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  • Words From The Hedge

Hold you hard boy

In the hedgerows all is busy. The sap is rising, leaves unfurl, blossom blooms and the farmland birds are in the throes of brooding a next generation. Last week we laid our final hedge for five months - April 30th is officially the end of hedgelaying, we start all over again in September. At around 10.30, each day, my business partner Richard Gould and I take a break. We sit on the tailgates of our trucks and in between slurps of scalding tea from our flasks we shut up and watch the world around us. Hedgelaying is hard work, you get wet, raked and torn. Old hawthorns love to skewer you, blackthorns stab like a foil and dog rose is rabid. The pay off for this pain are the moments of peace, sat with my friend, watching the wildlife that surrounds us as we take a rest. This last hedge was out in the true wilds, on the edge of the Brecks. To our left lay an old stag head oak, little owls whoop, whooped and jackdaws popped out of nest holes like whack-a-mole. Egyptian geese wheezed away, these gaudy chain smokers are incongruous tree nesters. Greylags nibbled about in the marshy wet beneath the tree, the gander on guard, one eye upon us as we in turn watched him. Buzzards mewed, mobbed by carrion crows that are in worrying abundance. Lifting my binoculars I spied three roe does laid in the vibrant wheat, a buck browsed on the hawthorn buds in a hedge some 60 yards from them, his coat tufted and unkempt thanks to him moulting out his winter jacket. Nearer to our couch, a young muntjac buck acted in a manner I had never seen before. Head down he bucked and span in a tight circle. He lifted a hind leg to scratch at his head, then repeated the process again and again and again. Richard is a fine naturalist, a Purdey Award winner indeed (the Oscars of game and wildlife conservation) yet he too had never seen such a thing before. I learned later that the muntjac was probably exhibiting the signs of having nasal bot fly. I urge you not to Google nasal bot fly on a full stomach! Our attention was then caught by a couple of hares. The doe lolloped in front, behind her, followed a love struck jack. The doe stopped to accommodate her mate, he gratefully accepted, and after a vigorous but notably short coupling, the long eared Lothario finished his duty- springing off his love’s back with a joyous kick of his back legs. The couple repeated the process a further three times, with exactly the same conclusion, the jack hare leaping off in a very smug manner. The doe stood for a fourth time, her mate clambered on with less gusto than before. He tried, by God did he try, however at the conclusion the joyful spring was absent, all swagger was gone. The jack slid off like a beaten man and lay panting, white belly up, for a full minute. The doe meanwhile went nonchalantly on her way, her boyfriend now a dim memory, his duty done!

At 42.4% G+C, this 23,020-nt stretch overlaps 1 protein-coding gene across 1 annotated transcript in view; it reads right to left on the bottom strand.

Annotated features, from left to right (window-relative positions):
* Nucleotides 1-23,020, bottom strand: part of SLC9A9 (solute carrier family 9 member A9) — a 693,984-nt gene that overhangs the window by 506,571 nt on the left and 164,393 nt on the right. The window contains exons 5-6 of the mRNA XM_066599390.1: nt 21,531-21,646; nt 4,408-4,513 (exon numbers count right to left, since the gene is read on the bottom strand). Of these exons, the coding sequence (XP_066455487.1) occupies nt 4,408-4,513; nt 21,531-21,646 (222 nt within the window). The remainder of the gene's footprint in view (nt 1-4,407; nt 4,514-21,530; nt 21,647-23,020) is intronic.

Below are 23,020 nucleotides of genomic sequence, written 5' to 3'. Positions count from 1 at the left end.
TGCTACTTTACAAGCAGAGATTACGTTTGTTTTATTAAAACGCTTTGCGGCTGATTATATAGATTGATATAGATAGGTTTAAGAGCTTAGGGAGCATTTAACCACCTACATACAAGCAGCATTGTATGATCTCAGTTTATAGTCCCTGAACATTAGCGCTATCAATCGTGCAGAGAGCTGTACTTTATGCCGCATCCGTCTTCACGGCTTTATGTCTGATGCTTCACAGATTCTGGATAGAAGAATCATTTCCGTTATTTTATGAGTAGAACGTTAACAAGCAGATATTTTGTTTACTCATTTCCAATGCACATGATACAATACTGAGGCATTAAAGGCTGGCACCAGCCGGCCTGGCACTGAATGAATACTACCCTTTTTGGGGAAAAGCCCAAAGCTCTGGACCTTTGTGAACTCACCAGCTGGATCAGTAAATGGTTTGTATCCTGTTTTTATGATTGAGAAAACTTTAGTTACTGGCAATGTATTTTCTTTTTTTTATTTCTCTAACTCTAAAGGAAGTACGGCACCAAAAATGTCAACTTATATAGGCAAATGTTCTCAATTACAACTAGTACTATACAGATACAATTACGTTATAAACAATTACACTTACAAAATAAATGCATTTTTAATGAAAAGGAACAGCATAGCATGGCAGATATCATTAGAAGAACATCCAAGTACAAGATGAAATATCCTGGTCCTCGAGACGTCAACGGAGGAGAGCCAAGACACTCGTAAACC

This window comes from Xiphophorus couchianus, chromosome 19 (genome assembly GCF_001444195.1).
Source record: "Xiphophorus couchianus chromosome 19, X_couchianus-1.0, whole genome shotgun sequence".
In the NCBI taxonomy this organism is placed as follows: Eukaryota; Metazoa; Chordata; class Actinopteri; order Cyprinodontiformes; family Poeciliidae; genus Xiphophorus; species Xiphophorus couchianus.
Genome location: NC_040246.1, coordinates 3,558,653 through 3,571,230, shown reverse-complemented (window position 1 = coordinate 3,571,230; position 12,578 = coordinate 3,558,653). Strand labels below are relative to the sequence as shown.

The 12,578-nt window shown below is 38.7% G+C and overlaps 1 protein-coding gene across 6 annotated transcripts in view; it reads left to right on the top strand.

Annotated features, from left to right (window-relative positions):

The reason I note these wonderful things is because they all took place mere yards away from a public footpath. There has been much talk of late that there should be more access given to the public. “Right to Roam” has become a political chant from people who claim themselves to be environmentalists. Trespass they say is no crime, as if humans have some divine right or prerogative. I could not disagree more. Our wildlife needs space to call its own. Of course it has to share that space with the occasional farm vehicle operative or gamekeeper checking his feeders. But keepers tread carefully as do decent farmers, because they know their patch and the creatures who dwell there. I argue, that for ramblers to walk wherever they will, however carefully they may tread, is yet another pressure placed upon our hard pressed wildlife. It is, after all not as if our walkers are short changed. Suffolk boasts 3,500 miles of paths and 12,000 acres of open access. The secret to getting the most from this abundance of freedom is not to tramp for mile upon mile at break neck speed expecting to see wildlife at every turn. Instead “hold you hard boy”. Keep to the path, stand still with your back against a tree, or crouch in the lee of a hedge. Keep quiet and watch. There are wonders around you within spying distance of every footpath. Of course if you want to legitimately gain access off the beaten track you could become a hedgelayer like me, but did I mention how prickled you get, and I won’t even begin to complain about what its like when the sleet goes down your back in winter!



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